Coagulation, is factor IX a required part of external path?

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    • #18167

      Been reading "Clinical Laboratory Science" – Linne & Ringsrud. Scanned relevant paragraphs. Cannot grasp this, the book seems contradictory regarding factor IX in the external path.

      I’ve scanned two paragraphs and two images from the book chronologically (se bottom). The part I don’t grasp says:

      quote :

      Factor VII is activated to its VIIa form in the presence of ionized calcium (factor IV) and tissue thromboplastin (factor III). Factor VIIa activates coagulation factor IX to IXa, which in turn activates factor X to Xa. Thromboplastin is released from the injured wall of the blood vessel. Only activated factor VII is needed in the extrinsic pathway, bypassing factors XII, XI, IX, and VIII …

      So first it states factor IX is part of the external path ("Factor VIIa activates coagulation factor IX to IXa") and then immediately afterward it states that factor IX is bypassed in the external path ? Wut?

      Factor VII is the activator of factor X in the external pathway (as made clear by second image) but does it depend on factor IX or not ? The image doesn’t indicate that but why does the text say so ?


      Second quandary. What does the arrow in the first image from activated factor VIIa connecting to (intrinsic pathway)factor IX activation mean. Does it mean that activated factor VII (VIIa) is required to activate factor IX (along with calcium Ca++ and factor XIa)? or does it mean something else ?

      Begin chronologically scanned textbook text and images:

    • #115850

      The answer is yes, Factor IX is required. Let me see if I can explain it better than the book did. There are two ways to activate X to Xa, after which all the steps are the same, hence the name "Common Cascade".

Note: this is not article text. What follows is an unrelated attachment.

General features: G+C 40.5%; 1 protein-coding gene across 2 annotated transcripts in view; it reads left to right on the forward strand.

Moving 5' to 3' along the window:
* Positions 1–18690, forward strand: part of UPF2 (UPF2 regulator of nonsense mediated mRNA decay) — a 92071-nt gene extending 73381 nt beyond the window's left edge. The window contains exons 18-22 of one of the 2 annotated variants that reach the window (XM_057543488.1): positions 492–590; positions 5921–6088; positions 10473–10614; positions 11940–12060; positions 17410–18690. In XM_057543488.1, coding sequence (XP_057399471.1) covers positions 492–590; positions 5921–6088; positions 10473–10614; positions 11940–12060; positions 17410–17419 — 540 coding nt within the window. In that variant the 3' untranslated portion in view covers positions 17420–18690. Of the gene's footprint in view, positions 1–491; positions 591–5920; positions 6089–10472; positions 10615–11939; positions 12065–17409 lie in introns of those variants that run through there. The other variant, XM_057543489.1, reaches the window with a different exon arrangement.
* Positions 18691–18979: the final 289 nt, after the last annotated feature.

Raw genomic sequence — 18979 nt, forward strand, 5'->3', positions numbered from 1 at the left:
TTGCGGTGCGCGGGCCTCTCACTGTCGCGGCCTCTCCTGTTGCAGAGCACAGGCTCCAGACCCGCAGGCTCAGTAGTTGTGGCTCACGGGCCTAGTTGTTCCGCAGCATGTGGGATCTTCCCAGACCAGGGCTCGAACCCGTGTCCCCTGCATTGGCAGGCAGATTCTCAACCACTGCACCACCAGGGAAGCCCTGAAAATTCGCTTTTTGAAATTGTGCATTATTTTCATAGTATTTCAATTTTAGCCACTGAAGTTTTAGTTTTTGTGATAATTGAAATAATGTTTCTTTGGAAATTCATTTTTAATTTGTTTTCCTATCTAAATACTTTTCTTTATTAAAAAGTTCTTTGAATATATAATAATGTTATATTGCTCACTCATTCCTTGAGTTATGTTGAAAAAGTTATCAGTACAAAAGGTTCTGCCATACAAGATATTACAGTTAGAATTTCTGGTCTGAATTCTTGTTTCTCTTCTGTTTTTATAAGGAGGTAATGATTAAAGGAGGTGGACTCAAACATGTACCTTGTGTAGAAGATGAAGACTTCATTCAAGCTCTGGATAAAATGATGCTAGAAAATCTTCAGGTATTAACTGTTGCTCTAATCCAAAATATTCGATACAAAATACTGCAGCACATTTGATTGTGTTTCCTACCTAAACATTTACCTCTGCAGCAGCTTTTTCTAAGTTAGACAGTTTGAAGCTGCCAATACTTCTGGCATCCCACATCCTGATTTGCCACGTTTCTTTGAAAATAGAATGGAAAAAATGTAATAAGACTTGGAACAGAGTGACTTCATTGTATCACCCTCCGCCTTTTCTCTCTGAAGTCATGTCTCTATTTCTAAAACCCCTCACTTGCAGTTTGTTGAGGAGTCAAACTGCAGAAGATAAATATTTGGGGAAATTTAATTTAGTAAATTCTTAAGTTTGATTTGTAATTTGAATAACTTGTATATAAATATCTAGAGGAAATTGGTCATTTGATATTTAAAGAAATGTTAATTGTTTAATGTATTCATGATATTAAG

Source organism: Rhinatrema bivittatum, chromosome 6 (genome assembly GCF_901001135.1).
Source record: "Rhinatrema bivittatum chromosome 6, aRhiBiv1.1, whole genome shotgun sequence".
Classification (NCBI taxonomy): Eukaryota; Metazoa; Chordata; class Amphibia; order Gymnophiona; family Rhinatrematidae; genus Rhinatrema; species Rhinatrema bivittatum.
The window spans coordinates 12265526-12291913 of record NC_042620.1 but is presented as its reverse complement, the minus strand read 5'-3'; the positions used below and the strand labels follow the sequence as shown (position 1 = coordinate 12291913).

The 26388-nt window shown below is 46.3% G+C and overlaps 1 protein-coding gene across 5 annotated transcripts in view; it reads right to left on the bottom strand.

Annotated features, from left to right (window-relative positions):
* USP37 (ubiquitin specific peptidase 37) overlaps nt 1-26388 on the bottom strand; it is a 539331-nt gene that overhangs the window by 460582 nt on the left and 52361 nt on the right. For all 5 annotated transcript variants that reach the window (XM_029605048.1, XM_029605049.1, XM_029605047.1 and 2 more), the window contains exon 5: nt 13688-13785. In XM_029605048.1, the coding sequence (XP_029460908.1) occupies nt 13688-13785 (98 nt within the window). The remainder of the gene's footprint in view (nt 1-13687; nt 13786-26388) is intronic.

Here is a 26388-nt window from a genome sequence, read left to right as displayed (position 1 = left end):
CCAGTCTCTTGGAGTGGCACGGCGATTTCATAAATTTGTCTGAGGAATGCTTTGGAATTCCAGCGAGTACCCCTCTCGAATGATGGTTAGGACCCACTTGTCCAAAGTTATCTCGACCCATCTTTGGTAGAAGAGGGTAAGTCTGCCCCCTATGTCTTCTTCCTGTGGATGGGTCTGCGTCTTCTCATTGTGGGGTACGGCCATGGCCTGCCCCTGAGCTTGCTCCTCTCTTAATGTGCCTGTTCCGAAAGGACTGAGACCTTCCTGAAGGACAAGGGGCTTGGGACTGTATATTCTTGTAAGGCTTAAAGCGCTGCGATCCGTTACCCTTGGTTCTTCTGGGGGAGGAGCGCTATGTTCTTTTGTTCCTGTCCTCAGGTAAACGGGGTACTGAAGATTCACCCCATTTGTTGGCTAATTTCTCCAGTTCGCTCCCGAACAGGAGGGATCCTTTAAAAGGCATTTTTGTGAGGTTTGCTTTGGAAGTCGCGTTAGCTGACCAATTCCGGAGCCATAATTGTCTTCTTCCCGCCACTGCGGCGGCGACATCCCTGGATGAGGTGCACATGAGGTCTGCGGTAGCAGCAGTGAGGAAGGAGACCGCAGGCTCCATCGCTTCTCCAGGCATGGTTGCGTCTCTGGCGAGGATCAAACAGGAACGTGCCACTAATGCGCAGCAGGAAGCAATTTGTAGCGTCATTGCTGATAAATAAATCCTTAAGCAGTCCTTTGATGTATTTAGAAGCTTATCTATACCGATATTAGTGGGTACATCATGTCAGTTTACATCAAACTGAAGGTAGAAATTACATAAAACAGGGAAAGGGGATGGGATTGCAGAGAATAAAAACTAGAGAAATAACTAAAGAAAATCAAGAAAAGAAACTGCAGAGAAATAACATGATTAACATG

The contact activation cascade needs four components to activate Factor X.

      Factor VIIIa
      Factor IXa
      Ionized calcium (formerly Factor IV)

      The tissue factor cascade also needs four components to activate Factor X.

      Factor III (tissue factor)
      Factor VIIa
      Ionized calcium (formerly Factor IV)

      Since Factor III is required to activate VII to VIIa, is must already be present (by implication) but you really do need all four components to get the job done. To say Factor VIIa alone is enough is an oversimplification.

      I think the main reason you are confused is that diagram is not very clear and, frankly speaking, all the coagulation cascade diagrams that you can find on Google or Bing are a mess of arrows and boxes, because it really is a complicated part of biology. However, the diagram I refer back to time and time again can be downloaded from this link: … iagram.pdf

      It is no less messy than the others, but it is very comprehensive and better labeled than most. I hope that helps.

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